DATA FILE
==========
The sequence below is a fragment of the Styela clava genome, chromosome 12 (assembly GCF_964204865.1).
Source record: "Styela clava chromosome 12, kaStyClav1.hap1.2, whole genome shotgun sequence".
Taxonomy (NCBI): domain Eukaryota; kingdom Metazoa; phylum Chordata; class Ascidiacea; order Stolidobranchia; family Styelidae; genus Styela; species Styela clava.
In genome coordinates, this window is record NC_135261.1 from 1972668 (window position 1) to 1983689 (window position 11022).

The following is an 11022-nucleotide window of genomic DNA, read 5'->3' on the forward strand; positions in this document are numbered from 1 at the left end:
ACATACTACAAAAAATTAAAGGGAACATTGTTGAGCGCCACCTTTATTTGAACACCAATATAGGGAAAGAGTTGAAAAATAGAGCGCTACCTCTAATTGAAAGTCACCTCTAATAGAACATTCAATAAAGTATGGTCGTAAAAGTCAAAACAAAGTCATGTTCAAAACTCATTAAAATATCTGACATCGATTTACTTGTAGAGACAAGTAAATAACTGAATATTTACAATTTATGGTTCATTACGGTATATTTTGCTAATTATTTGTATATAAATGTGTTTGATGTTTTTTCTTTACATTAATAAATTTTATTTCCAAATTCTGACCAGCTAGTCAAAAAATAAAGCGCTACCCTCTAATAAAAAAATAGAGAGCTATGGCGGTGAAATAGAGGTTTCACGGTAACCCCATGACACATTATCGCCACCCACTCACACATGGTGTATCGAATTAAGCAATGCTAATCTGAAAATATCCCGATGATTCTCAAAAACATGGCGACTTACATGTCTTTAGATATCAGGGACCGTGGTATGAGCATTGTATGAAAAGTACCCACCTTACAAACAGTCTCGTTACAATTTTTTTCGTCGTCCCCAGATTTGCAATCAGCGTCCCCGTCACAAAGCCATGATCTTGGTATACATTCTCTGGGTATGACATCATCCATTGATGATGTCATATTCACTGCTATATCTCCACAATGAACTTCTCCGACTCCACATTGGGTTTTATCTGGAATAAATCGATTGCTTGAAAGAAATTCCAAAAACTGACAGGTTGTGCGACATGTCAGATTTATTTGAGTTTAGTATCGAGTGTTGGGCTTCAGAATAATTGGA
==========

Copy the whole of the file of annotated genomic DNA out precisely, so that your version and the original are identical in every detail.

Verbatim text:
The sequence below is a fragment of the Styela clava genome, chromosome 12 (assembly GCF_964204865.1).
Source record: "Styela clava chromosome 12, kaStyClav1.hap1.2, whole genome shotgun sequence".
Taxonomy (NCBI): domain Eukaryota; kingdom Metazoa; phylum Chordata; class Ascidiacea; order Stolidobranchia; family Styelidae; genus Styela; species Styela clava.
In genome coordinates, this window is record NC_135261.1 from 1972668 (window position 1) to 1983689 (window position 11022).

The following is an 11022-nucleotide window of genomic DNA, read 5'->3' on the forward strand; positions in this document are numbered from 1 at the left end:
ACATACTACAAAAAATTAAAGGGAACATTGTTGAGCGCCACCTTTATTTGAACACCAATATAGGGAAAGAGTTGAAAAATAGAGCGCTACCTCTAATTGAAAGTCACCTCTAATAGAACATTCAATAAAGTATGGTCGTAAAAGTCAAAACAAAGTCATGTTCAAAACTCATTAAAATATCTGACATCGATTTACTTGTAGAGACAAGTAAATAACTGAATATTTACAATTTATGGTTCATTACGGTATATTTTGCTAATTATTTGTATATAAATGTGTTTGATGTTTTTTCTTTACATTAATAAATTTTATTTCCAAATTCTGACCAGCTAGTCAAAAAATAAAGCGCTACCCTCTAATAAAAAAATAGAGAGCTATGGCGGTGAAATAGAGGTTTCACGGTAACCCCATGACACATTATCGCCACCCACTCACACATGGTGTATCGAATTAAGCAATGCTAATCTGAAAATATCCCGATGATTCTCAAAAACATGGCGACTTACATGTCTTTAGATATCAGGGACCGTGGTATGAGCATTGTATGAAAAGTACCCACCTTACAAACAGTCTCGTTACAATTTTTTTCGTCGTCCCCAGATTTGCAATCAGCGTCCCCGTCACAAAGCCATGATCTTGGTATACATTCTCTGGGTATGACATCATCCATTGATGATGTCATATTCACTGCTATATCTCCACAATGAACTTCTCCGACTCCACATTGGGTTTTATCTGGAATAAATCGATTGCTTGAAAGAAATTCCAAAAACTGACAGGTTGTGCGACATGTCAGATTTATTTGAGTTTAGTATCGAGTGTTGGGCTTCAGAATAATTGGA